: an annual Eurasian poppy (Papaver somniferum) cultivated since antiquity as the source of opium, for its edible oily seeds, or for its showy flowers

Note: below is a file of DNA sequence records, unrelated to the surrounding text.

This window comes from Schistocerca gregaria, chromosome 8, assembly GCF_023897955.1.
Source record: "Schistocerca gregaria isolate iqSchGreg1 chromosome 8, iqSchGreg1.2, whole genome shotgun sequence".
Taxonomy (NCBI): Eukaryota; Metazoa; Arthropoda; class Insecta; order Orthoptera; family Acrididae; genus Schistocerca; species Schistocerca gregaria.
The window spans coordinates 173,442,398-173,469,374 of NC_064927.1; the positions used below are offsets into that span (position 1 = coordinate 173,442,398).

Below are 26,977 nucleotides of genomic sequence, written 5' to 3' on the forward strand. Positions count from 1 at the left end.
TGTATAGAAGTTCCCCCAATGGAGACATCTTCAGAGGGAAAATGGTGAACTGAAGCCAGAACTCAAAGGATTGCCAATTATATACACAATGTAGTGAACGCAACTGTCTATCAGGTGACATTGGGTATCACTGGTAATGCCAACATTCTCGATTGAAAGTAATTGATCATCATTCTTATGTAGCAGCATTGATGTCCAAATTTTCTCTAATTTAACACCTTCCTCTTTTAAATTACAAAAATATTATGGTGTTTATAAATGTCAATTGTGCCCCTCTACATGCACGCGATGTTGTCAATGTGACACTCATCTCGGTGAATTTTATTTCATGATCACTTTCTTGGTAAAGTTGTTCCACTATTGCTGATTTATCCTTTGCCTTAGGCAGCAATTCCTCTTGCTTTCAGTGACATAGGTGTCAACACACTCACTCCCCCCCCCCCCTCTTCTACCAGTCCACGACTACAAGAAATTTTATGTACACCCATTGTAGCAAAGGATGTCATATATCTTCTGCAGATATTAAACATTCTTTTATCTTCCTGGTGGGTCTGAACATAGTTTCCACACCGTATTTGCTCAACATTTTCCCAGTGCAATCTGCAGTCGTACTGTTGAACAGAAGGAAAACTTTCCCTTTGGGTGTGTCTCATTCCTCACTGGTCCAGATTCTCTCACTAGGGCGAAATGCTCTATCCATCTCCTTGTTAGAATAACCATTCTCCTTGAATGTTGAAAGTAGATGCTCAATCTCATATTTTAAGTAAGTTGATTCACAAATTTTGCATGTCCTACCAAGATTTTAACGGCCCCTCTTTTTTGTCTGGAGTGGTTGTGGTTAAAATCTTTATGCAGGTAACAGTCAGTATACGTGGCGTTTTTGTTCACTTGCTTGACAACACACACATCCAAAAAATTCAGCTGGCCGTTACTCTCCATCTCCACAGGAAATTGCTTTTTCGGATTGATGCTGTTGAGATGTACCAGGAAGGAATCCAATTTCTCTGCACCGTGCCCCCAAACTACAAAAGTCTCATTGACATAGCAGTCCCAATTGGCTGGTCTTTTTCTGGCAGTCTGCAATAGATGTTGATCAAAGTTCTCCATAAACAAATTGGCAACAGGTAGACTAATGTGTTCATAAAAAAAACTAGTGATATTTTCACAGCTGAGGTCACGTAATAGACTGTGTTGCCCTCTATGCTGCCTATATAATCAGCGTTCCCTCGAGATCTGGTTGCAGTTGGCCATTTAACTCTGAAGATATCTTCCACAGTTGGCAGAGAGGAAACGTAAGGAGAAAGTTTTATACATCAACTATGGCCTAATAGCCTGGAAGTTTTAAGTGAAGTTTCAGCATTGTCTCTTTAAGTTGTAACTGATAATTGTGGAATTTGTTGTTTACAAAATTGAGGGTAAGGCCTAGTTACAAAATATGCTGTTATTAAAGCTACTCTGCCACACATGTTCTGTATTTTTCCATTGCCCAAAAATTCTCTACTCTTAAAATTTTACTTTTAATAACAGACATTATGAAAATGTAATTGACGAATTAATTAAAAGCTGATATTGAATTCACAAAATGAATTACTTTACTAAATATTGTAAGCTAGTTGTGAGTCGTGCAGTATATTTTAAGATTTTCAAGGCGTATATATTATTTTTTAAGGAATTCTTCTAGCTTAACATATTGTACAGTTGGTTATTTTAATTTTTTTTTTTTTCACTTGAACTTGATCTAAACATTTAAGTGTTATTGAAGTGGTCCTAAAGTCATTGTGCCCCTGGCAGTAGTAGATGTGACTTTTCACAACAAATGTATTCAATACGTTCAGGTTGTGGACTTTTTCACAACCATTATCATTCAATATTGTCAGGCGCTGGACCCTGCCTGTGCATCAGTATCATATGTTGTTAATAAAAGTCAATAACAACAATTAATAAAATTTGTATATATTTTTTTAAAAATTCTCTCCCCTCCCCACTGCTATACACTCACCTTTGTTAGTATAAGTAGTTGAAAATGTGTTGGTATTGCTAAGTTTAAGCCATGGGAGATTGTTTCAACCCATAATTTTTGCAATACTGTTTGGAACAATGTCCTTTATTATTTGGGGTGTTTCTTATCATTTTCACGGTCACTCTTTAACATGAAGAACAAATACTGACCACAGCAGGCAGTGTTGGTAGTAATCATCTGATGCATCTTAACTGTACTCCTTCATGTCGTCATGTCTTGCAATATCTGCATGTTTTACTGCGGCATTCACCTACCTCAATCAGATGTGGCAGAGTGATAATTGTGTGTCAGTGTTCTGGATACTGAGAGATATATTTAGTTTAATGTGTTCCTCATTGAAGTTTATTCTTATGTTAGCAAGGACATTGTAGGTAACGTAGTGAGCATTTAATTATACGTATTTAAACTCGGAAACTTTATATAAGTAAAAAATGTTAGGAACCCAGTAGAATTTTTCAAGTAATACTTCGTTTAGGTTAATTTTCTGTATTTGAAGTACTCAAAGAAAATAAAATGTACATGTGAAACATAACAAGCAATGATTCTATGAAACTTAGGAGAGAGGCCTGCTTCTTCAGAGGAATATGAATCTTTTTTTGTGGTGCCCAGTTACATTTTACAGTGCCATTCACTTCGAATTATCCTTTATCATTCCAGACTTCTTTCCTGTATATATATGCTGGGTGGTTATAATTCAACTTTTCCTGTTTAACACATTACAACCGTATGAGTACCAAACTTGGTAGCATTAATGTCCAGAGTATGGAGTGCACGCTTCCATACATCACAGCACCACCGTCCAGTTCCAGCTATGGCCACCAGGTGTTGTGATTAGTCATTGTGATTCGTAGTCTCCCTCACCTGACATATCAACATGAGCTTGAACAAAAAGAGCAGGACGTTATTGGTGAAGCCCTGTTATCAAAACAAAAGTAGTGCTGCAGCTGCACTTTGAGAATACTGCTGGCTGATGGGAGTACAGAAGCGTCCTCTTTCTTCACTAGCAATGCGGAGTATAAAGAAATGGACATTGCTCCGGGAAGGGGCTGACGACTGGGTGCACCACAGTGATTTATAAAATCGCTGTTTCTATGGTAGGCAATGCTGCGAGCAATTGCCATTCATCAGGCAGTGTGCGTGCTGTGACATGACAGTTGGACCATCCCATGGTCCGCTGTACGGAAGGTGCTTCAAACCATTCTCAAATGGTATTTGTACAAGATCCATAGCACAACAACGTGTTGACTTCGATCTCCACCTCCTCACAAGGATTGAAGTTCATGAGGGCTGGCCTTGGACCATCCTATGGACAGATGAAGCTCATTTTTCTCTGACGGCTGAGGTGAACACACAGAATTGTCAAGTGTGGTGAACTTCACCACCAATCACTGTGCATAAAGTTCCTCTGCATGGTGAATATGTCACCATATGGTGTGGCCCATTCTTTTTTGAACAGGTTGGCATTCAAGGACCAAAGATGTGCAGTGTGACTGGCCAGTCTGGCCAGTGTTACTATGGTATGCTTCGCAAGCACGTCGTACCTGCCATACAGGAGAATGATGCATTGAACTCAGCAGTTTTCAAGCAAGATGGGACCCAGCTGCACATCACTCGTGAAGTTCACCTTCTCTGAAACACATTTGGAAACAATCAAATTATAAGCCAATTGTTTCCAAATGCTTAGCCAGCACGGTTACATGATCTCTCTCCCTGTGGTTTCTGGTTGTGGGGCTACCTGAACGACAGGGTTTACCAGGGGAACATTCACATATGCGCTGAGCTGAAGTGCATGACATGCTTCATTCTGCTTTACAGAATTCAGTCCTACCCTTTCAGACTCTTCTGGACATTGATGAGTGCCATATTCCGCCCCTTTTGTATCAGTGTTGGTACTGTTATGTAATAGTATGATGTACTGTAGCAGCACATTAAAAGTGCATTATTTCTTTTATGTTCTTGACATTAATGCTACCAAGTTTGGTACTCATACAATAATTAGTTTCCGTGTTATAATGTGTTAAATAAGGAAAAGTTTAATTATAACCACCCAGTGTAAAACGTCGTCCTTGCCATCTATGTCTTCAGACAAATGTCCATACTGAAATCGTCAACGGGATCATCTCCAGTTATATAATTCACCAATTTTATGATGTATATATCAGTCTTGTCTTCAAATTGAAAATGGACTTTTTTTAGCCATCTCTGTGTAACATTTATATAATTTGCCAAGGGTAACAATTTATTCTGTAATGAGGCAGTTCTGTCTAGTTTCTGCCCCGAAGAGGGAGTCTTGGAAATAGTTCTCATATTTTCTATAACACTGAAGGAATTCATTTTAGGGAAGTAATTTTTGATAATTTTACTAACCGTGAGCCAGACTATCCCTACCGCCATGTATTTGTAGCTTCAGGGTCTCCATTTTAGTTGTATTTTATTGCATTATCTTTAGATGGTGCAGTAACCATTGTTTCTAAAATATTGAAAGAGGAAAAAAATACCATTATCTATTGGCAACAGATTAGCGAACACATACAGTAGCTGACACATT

Flowering plant (Papaver somniferum) of the family Papaveraceae, native to Turkey. Opium, morphine, codeine, and heroin are all derived from the milky fluid found in its unripe seed capsule. A common garden annual in the U.S., the opium poppy bears blue-purple or white flowers 5 in. (13 cm) wide on plants about 3–16 ft (1–5 m) tall, with lobed or toothed silver-green foliage. It is also grown for its tiny nonnarcotic ripe seeds, which are kidney-shaped and grayish blue to dark blue; the seeds are used in bakery products and for seasoning, oil, and birdseed.